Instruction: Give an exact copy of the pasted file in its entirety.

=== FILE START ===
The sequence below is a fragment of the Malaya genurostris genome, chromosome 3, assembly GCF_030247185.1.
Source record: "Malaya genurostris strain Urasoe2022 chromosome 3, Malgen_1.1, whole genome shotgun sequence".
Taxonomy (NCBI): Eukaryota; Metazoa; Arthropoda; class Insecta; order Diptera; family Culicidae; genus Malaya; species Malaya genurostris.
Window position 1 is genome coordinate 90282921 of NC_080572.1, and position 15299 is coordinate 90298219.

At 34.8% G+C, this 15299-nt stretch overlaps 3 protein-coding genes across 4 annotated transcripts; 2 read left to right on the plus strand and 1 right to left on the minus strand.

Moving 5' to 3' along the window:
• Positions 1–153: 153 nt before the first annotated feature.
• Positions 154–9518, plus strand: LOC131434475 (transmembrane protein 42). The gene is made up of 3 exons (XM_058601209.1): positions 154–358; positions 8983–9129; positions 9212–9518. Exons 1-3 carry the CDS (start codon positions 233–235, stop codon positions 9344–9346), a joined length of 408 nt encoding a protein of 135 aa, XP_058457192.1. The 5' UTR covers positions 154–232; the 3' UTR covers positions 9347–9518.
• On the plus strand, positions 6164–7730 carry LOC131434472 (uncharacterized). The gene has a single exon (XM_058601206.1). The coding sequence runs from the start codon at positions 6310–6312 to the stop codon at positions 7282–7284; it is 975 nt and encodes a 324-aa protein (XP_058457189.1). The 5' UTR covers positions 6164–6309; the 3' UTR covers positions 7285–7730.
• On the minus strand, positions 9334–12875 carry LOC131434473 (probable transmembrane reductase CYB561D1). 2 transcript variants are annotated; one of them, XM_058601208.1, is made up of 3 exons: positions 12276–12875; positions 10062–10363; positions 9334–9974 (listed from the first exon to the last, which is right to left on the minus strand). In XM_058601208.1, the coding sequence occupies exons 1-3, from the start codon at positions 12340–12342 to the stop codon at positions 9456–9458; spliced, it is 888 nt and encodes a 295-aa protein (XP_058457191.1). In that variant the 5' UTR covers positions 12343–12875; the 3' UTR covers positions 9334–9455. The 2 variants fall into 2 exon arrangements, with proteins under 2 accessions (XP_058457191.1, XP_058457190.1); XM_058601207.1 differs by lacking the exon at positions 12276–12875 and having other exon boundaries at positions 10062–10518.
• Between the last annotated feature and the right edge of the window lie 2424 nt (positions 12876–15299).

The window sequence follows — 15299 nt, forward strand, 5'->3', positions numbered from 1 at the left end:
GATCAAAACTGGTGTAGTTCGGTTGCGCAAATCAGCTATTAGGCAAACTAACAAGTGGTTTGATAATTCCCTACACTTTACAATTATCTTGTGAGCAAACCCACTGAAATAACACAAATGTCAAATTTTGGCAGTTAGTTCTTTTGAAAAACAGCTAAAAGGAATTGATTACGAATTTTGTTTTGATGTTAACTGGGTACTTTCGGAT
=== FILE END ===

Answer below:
The sequence below is a fragment of the Malaya genurostris genome, chromosome 3, assembly GCF_030247185.1.
Source record: "Malaya genurostris strain Urasoe2022 chromosome 3, Malgen_1.1, whole genome shotgun sequence".
Taxonomy (NCBI): Eukaryota; Metazoa; Arthropoda; class Insecta; order Diptera; family Culicidae; genus Malaya; species Malaya genurostris.
Window position 1 is genome coordinate 90282921 of NC_080572.1, and position 15299 is coordinate 90298219.

At 34.8% G+C, this 15299-nt stretch overlaps 3 protein-coding genes across 4 annotated transcripts; 2 read left to right on the plus strand and 1 right to left on the minus strand.

Moving 5' to 3' along the window:
• Positions 1–153: 153 nt before the first annotated feature.
• Positions 154–9518, plus strand: LOC131434475 (transmembrane protein 42). The gene is made up of 3 exons (XM_058601209.1): positions 154–358; positions 8983–9129; positions 9212–9518. Exons 1-3 carry the CDS (start codon positions 233–235, stop codon positions 9344–9346), a joined length of 408 nt encoding a protein of 135 aa, XP_058457192.1. The 5' UTR covers positions 154–232; the 3' UTR covers positions 9347–9518.
• On the plus strand, positions 6164–7730 carry LOC131434472 (uncharacterized). The gene has a single exon (XM_058601206.1). The coding sequence runs from the start codon at positions 6310–6312 to the stop codon at positions 7282–7284; it is 975 nt and encodes a 324-aa protein (XP_058457189.1). The 5' UTR covers positions 6164–6309; the 3' UTR covers positions 7285–7730.
• On the minus strand, positions 9334–12875 carry LOC131434473 (probable transmembrane reductase CYB561D1). 2 transcript variants are annotated; one of them, XM_058601208.1, is made up of 3 exons: positions 12276–12875; positions 10062–10363; positions 9334–9974 (listed from the first exon to the last, which is right to left on the minus strand). In XM_058601208.1, the coding sequence occupies exons 1-3, from the start codon at positions 12340–12342 to the stop codon at positions 9456–9458; spliced, it is 888 nt and encodes a 295-aa protein (XP_058457191.1). In that variant the 5' UTR covers positions 12343–12875; the 3' UTR covers positions 9334–9455. The 2 variants fall into 2 exon arrangements, with proteins under 2 accessions (XP_058457191.1, XP_058457190.1); XM_058601207.1 differs by lacking the exon at positions 12276–12875 and having other exon boundaries at positions 10062–10518.
• Between the last annotated feature and the right edge of the window lie 2424 nt (positions 12876–15299).

The window sequence follows — 15299 nt, forward strand, 5'->3', positions numbered from 1 at the left end:
GATCAAAACTGGTGTAGTTCGGTTGCGCAAATCAGCTATTAGGCAAACTAACAAGTGGTTTGATAATTCCCTACACTTTACAATTATCTTGTGAGCAAACCCACTGAAATAACACAAATGTCAAATTTTGGCAGTTAGTTCTTTTGAAAAACAGCTAAAAGGAATTGATTACGAATTTTGTTTTGATGTTAACTGGGTACTTTCGGAT